Credit: El Kite Pics

3. US 395 from Lakeview to Riley, in south-central Oregon. Starting just across the California state line, this route takes you through some very bleak high desert country.  One recent traveler reports, “I didn’t see more than two cars in 100 miles,” although he admits it was midweek! But if it’s lonely landscapes you’re after there is much to be had. And like bookends, the only two roadside attractions are the ‘Manmade Geyser’ in Lakeview and the ‘Big Ball of Twine’ in Burns.

This area is so remote, we couldn’t find a picture, its seems that even the Geyser has run out of steam.

2. US 278/43 from Dillon, Montana to Lost Trail Pass, Idaho. You will follow the Lewis and Clark trail through some of the most picturesque mountain scenery you have ever encountered. But keep your eye on the road because you will also see road kill. Lots of it. Skunks, porcupines, antelope, deer … the moose tend to walk away from such altercations. The loneliness sets in at about Badger Pass, with long stretches of natural nothingness all the way to Idaho. You’ll want to stop at the Big Hole Battlefield, where the great Nez Perce warrior Chief Joseph taught a tactical thing or two to the US Cavalry.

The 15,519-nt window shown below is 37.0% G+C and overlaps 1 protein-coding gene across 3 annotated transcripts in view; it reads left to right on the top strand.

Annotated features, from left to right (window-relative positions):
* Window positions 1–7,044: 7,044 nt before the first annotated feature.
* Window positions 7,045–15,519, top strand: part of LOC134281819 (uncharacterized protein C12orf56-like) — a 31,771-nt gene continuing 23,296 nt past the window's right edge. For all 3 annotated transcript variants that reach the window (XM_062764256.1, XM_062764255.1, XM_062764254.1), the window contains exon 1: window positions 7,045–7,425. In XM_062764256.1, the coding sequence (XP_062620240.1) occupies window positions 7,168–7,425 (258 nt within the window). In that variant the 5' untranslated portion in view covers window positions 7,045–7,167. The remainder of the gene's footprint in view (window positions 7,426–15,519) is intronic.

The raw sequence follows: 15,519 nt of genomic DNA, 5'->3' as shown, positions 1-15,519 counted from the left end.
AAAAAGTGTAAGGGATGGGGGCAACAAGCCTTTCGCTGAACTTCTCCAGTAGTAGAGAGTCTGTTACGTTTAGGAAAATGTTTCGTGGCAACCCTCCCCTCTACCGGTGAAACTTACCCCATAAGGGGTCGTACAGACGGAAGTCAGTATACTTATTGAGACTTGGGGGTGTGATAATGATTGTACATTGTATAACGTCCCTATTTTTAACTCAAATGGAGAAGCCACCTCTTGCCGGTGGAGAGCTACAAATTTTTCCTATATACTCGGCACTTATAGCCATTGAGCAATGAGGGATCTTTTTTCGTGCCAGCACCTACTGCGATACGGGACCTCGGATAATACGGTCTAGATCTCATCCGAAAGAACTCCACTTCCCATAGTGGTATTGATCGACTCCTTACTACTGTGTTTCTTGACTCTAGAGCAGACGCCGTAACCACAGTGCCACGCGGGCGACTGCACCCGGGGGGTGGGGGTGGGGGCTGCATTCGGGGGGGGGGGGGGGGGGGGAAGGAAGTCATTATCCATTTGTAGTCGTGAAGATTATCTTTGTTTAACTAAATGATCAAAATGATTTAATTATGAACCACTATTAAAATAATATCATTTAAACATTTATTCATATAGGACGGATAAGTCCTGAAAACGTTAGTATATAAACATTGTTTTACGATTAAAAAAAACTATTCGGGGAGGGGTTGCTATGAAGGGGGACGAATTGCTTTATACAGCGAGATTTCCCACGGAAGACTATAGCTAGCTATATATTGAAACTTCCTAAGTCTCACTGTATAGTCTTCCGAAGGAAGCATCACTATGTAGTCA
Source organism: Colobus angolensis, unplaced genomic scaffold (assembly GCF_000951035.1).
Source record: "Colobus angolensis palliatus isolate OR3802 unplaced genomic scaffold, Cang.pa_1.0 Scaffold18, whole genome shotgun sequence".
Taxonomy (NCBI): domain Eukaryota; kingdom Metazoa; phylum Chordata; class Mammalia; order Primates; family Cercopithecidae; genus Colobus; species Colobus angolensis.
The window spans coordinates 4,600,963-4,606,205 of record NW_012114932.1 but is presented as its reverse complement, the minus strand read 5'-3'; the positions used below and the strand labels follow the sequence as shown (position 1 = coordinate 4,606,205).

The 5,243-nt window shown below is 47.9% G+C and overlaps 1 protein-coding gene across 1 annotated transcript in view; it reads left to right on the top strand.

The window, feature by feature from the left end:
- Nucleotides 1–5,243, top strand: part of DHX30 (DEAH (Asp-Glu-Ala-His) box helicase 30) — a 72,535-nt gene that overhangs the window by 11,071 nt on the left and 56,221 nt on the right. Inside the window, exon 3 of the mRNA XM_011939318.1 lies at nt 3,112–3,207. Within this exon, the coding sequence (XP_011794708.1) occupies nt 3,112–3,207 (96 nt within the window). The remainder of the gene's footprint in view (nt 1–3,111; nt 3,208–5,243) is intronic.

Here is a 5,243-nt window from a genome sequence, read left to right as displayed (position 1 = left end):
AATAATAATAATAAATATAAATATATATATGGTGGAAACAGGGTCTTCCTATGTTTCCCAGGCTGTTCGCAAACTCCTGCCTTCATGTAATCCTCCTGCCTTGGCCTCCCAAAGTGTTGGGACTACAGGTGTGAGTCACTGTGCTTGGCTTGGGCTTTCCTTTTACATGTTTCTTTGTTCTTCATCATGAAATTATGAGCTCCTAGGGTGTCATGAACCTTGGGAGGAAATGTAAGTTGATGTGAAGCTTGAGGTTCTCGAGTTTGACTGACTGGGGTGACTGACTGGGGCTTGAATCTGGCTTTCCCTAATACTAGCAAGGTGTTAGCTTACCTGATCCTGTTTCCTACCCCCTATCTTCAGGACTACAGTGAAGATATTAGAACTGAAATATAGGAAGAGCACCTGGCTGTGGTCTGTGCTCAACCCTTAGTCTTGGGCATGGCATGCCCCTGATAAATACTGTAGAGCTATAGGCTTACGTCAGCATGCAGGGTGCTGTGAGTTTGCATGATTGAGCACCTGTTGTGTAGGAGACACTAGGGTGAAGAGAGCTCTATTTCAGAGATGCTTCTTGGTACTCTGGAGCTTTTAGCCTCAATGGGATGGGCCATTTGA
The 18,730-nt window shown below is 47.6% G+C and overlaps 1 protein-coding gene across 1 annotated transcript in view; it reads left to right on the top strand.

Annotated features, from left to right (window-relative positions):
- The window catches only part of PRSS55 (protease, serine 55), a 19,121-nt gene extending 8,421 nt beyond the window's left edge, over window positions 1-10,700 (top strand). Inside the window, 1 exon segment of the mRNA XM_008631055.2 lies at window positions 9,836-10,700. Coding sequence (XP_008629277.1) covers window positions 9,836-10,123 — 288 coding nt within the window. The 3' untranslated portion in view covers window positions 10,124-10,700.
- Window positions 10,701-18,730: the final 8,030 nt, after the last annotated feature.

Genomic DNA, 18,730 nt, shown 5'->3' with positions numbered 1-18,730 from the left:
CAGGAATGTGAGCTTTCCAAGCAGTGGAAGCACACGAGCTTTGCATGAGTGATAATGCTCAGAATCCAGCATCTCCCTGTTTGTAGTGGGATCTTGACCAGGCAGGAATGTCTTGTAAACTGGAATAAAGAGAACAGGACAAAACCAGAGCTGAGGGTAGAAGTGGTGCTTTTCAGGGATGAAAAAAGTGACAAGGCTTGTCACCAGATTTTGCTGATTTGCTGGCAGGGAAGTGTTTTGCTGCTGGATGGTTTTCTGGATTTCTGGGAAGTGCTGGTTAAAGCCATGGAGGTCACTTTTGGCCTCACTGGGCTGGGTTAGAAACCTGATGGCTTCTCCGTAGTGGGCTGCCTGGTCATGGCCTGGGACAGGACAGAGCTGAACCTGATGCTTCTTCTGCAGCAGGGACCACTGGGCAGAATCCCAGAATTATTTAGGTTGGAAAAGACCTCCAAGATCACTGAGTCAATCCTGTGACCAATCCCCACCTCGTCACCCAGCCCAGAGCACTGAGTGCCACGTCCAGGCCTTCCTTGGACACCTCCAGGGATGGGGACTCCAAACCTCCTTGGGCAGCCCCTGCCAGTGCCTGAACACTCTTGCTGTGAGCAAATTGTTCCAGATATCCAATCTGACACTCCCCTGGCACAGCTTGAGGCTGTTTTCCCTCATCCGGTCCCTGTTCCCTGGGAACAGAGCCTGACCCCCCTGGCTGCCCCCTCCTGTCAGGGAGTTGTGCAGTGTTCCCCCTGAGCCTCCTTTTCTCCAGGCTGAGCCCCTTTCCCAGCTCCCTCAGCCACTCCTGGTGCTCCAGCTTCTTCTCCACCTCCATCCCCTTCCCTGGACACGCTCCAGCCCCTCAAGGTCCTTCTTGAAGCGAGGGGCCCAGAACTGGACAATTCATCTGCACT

Credit: ©.

Credit: ecorover

1.     And yet another hat tip here to our My-West man on the road, RJ Burns. Most people will tell you that highway 50, running west to east through Nevada, is truly the loneliest road in the US. But RJ tells us it’s bumper to bumper compared to route 305, running north and south, from Battle Mountain to Austin, Nevada. As he describes it … ”88 miles and I have never seen anyone out there.”  In fact it’s so lonesome there’s not even a roadside attraction. The nearest is “White King, The World’s Largest Polar Bear” in Elko. But that’s a long ways away.